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By Toby Sterling and Anthony Deutsch AMSTERDAM (Reuters) - International prosecutors investigating the downing of a Malaysian airliner over eastern Ukraine in 2014 will report their findings on Wednesday, but stop short of naming any culprits. A surface-to-air missile hit Malaysia Airlines Flight 17 en route from Amsterdam to Kuala Lumpur, killing all 298 people aboard, most of them Dutch citizens. The prosecutors from the Netherlands, Australia, Belgium, Malaysia and Ukraine have said they will release details of the firing location and type of BUK missile used in the attack, taking them a step closer to identifying individual culprits.
Bank of England Deputy Governor Minouche Shafik said she expected the central bank would need to pump more stimulus into Britain's economy "at some point" as it adjusts to the shock of the vote to leave the European Union. "There is no doubt in my mind that the UK is experiencing a sizeable economic shock in the wake of the referendum," Shafik said in a speech she was due to make on Wednesday. The BoE has previously signalled that it was likely to cut interest rates later this year although there have been signs that the British economy did not suffer as big a hit from the Brexit vote as the central bank had expected.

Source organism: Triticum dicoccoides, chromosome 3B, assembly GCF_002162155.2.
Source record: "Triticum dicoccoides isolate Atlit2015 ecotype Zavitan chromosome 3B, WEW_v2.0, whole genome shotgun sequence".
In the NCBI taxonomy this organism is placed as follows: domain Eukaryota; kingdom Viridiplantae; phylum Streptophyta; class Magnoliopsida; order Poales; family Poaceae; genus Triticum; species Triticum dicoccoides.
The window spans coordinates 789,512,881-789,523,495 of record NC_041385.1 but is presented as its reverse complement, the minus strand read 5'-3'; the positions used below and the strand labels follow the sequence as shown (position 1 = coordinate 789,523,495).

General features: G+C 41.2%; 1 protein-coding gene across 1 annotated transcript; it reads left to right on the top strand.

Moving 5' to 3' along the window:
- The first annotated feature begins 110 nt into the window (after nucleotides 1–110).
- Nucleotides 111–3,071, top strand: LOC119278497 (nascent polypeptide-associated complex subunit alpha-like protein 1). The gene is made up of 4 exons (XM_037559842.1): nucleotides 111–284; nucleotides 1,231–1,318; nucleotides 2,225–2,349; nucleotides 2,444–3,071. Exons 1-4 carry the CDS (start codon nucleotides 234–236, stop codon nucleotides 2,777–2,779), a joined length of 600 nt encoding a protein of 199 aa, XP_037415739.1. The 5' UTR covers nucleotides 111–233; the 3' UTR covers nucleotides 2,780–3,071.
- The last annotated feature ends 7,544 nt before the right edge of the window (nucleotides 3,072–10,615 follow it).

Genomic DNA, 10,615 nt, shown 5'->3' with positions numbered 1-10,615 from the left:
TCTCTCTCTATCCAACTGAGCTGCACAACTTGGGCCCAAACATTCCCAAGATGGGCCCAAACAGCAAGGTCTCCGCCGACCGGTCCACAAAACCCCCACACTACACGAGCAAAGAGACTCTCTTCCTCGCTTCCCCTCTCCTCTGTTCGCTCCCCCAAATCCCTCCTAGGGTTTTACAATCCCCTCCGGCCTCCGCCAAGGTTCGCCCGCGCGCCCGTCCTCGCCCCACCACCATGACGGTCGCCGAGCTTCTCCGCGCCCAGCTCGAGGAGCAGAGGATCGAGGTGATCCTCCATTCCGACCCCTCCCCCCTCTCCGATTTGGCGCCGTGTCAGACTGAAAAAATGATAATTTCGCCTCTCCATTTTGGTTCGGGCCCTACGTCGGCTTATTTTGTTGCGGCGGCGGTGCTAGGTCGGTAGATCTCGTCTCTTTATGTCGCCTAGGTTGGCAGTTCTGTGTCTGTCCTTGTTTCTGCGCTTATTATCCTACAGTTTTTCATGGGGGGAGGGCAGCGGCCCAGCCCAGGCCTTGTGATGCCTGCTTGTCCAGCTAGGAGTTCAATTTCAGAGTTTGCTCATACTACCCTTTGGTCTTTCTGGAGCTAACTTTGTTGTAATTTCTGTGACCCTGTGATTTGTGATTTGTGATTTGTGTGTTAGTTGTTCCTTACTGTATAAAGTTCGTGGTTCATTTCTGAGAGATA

South Korea said on Wednesday that 13 automakers will recall some 110,000 vehicles equipped with Takata Corp's defective air bags, the latest development in a long-running safety crisis involving the Japanese company. The United States in May announced a new round of recall of Takata's air bag inflators which have been linked to at least 14 deaths and more than 100 injuries and triggered the largest-ever auto recall. South Korea's transport ministry said a total of 221,870 vehicles made by 17 automakers have faulty Takata air bags.